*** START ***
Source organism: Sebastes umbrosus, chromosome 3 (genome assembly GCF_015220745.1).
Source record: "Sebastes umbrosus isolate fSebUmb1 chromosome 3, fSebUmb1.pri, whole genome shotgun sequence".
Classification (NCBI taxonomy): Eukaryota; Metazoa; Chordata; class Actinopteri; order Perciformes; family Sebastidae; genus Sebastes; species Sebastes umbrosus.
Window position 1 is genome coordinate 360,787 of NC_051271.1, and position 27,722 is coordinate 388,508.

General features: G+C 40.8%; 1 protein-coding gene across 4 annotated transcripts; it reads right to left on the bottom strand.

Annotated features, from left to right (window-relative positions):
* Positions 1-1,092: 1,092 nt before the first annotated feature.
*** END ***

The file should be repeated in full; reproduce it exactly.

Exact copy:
Source organism: Sebastes umbrosus, chromosome 3 (genome assembly GCF_015220745.1).
Source record: "Sebastes umbrosus isolate fSebUmb1 chromosome 3, fSebUmb1.pri, whole genome shotgun sequence".
Classification (NCBI taxonomy): Eukaryota; Metazoa; Chordata; class Actinopteri; order Perciformes; family Sebastidae; genus Sebastes; species Sebastes umbrosus.
Window position 1 is genome coordinate 360,787 of NC_051271.1, and position 27,722 is coordinate 388,508.

General features: G+C 40.8%; 1 protein-coding gene across 4 annotated transcripts; it reads right to left on the bottom strand.

Annotated features, from left to right (window-relative positions):
* Positions 1-1,092: 1,092 nt before the first annotated feature.